I've worked in organizations of 100 to 500 people who experienced horrible, traumatic events with org charts. Imagine a wide sheet of paper full of boxes, showing all the managerial hierarchy. Now I'll tell you about my two favorite disasters:
(1) There was a hurried layoff and a reorg. We all got together in the auditorium to be told what a much better company we were now. Somebody asked about the org chart. “It's not ready yet,” we were told. We knew what that meant: the remaining high level managers were still arguing about who manages whom. Five unsure months passed, during which, as you might guess, there was no sure hand on the tiller. At last, we got an org chart. The next reorg followed a few weeks later.
(2) There was a gigantic, hurried reorg. We all got together in the auditorium to be told how the organization had refocused on its goals. The new org chart was passed out,and a speaker started to explain it.
One of the six most senior managers in the room howled “I'm not on the org chart!”
“See me later,” said the speaker. No, the fellow was not fired, but he was off the org chart for a trembly month.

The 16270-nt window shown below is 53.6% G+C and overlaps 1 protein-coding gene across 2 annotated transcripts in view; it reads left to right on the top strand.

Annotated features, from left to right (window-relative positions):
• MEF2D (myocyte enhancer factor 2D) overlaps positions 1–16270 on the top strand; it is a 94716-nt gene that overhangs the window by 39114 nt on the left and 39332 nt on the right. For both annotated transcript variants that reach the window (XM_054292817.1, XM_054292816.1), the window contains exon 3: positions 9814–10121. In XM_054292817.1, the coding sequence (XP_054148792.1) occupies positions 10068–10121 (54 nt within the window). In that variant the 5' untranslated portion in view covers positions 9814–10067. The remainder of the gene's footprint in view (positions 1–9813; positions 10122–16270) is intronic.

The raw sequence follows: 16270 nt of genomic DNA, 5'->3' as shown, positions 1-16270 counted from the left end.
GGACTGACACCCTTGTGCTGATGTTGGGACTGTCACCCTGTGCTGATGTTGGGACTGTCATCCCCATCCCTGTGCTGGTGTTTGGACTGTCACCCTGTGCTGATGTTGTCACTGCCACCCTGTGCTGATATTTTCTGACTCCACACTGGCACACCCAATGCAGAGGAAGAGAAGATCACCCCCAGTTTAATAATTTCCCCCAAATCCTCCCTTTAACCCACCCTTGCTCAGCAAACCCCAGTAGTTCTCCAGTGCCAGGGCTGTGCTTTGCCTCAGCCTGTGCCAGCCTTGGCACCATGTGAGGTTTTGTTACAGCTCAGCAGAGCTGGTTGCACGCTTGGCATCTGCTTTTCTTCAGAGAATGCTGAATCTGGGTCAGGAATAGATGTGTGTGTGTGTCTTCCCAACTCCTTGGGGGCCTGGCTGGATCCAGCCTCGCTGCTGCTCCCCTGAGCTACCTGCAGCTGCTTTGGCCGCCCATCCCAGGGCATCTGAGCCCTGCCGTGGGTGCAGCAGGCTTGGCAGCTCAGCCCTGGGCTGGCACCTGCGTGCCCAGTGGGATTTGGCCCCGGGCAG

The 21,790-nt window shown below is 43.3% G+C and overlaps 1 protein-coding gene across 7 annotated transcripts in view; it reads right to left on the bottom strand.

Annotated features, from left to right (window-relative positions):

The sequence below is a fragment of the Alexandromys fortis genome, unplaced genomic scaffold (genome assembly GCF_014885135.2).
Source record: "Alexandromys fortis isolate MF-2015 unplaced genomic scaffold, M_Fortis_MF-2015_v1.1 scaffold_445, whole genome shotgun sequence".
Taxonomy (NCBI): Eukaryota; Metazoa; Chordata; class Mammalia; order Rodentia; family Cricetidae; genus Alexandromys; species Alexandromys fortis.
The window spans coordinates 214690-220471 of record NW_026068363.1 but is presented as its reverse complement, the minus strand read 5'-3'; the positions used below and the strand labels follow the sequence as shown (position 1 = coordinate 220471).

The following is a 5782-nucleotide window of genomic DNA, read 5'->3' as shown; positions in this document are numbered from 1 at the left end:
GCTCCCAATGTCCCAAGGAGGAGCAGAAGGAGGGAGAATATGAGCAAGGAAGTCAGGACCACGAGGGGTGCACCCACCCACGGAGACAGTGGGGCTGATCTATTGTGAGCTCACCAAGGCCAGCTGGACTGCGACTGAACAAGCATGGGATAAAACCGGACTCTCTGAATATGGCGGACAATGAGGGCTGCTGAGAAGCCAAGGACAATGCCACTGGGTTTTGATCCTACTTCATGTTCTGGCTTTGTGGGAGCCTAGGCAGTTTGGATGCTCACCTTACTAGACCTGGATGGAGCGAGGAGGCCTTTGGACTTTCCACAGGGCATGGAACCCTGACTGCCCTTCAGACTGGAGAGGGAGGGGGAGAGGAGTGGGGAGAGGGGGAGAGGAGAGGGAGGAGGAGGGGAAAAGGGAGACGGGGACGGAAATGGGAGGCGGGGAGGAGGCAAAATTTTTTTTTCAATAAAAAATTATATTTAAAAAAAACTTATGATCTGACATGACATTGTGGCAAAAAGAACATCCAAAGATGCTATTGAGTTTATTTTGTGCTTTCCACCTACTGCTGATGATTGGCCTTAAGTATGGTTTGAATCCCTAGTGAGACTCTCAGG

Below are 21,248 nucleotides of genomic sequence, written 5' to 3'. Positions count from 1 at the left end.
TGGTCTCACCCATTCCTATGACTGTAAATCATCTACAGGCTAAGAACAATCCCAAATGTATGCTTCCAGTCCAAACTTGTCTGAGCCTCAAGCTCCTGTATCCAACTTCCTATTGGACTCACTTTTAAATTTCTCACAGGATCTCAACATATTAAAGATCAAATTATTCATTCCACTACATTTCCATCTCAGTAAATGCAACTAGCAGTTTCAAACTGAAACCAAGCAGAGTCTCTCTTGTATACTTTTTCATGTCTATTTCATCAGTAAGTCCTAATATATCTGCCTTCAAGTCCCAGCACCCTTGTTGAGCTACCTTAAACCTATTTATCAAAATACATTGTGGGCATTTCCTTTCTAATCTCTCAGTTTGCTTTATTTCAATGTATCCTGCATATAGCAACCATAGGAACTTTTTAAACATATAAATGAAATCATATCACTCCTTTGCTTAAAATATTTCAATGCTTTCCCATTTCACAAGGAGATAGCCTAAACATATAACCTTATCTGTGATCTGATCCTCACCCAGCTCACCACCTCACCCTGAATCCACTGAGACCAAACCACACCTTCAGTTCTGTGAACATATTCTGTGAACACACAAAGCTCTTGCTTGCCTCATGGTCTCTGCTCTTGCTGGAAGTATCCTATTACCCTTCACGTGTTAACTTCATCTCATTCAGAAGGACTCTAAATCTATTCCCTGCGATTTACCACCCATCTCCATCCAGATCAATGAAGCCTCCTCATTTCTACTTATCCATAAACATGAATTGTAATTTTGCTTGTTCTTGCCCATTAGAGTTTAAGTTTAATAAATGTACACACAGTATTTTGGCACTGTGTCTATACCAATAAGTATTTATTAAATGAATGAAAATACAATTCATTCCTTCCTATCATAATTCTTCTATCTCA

The company I work at now has no such problems, because it does not seem to have a classical org chart. There is a data base anyone can consult to look up people's phone numbers, office addresses, and also who they manage, and who manages them. And of course it's kept up to date, as much as Murphy's Law and the old classical uncertainties allow. If this new-fangled org chart is totally out of kilter, nobody might notice, because you can only see a little piece of it at a time. I was thinking about that today when I looked up the person responsible for my work. According to the “org chart” we are in a tight loop: he oversees my work, and my work is overseen by him; and he reports to nobody. (But of course he DOES report to somebody, the “org chart” is just a wee bit behind the times.)